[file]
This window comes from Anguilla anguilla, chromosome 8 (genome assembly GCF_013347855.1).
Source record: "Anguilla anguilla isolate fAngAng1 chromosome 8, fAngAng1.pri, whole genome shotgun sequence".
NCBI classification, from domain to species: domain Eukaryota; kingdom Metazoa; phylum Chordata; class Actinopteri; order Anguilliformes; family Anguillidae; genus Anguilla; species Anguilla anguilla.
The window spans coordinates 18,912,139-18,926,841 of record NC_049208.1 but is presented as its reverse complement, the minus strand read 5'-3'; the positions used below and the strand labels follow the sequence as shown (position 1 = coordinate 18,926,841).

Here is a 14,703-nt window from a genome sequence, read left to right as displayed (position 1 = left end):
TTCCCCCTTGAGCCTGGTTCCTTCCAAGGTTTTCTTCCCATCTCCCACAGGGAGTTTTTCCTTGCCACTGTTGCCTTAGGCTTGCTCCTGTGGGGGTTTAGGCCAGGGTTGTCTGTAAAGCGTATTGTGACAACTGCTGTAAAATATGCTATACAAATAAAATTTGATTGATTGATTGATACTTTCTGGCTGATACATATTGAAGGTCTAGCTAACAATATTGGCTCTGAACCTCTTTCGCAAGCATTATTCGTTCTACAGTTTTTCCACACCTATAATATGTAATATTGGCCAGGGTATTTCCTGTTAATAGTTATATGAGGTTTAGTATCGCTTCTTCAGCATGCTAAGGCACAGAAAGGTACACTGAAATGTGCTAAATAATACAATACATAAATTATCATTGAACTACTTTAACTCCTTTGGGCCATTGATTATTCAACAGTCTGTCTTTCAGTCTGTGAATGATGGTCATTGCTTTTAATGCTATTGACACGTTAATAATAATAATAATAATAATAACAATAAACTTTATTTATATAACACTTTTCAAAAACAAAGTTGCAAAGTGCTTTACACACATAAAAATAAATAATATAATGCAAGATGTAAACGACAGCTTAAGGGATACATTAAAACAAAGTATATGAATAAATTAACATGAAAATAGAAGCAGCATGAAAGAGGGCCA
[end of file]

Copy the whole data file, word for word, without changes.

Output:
This window comes from Anguilla anguilla, chromosome 8 (genome assembly GCF_013347855.1).
Source record: "Anguilla anguilla isolate fAngAng1 chromosome 8, fAngAng1.pri, whole genome shotgun sequence".
NCBI classification, from domain to species: domain Eukaryota; kingdom Metazoa; phylum Chordata; class Actinopteri; order Anguilliformes; family Anguillidae; genus Anguilla; species Anguilla anguilla.
The window spans coordinates 18,912,139-18,926,841 of record NC_049208.1 but is presented as its reverse complement, the minus strand read 5'-3'; the positions used below and the strand labels follow the sequence as shown (position 1 = coordinate 18,926,841).

Here is a 14,703-nt window from a genome sequence, read left to right as displayed (position 1 = left end):
TTCCCCCTTGAGCCTGGTTCCTTCCAAGGTTTTCTTCCCATCTCCCACAGGGAGTTTTTCCTTGCCACTGTTGCCTTAGGCTTGCTCCTGTGGGGGTTTAGGCCAGGGTTGTCTGTAAAGCGTATTGTGACAACTGCTGTAAAATATGCTATACAAATAAAATTTGATTGATTGATTGATACTTTCTGGCTGATACATATTGAAGGTCTAGCTAACAATATTGGCTCTGAACCTCTTTCGCAAGCATTATTCGTTCTACAGTTTTTCCACACCTATAATATGTAATATTGGCCAGGGTATTTCCTGTTAATAGTTATATGAGGTTTAGTATCGCTTCTTCAGCATGCTAAGGCACAGAAAGGTACACTGAAATGTGCTAAATAATACAATACATAAATTATCATTGAACTACTTTAACTCCTTTGGGCCATTGATTATTCAACAGTCTGTCTTTCAGTCTGTGAATGATGGTCATTGCTTTTAATGCTATTGACACGTTAATAATAATAATAATAATAATAACAATAAACTTTATTTATATAACACTTTTCAAAAACAAAGTTGCAAAGTGCTTTACACACATAAAAATAAATAATATAATGCAAGATGTAAACGACAGCTTAAGGGATACATTAAAACAAAGTATATGAATAAATTAACATGAAAATAGAAGCAGCATGAAAGAGGGCCA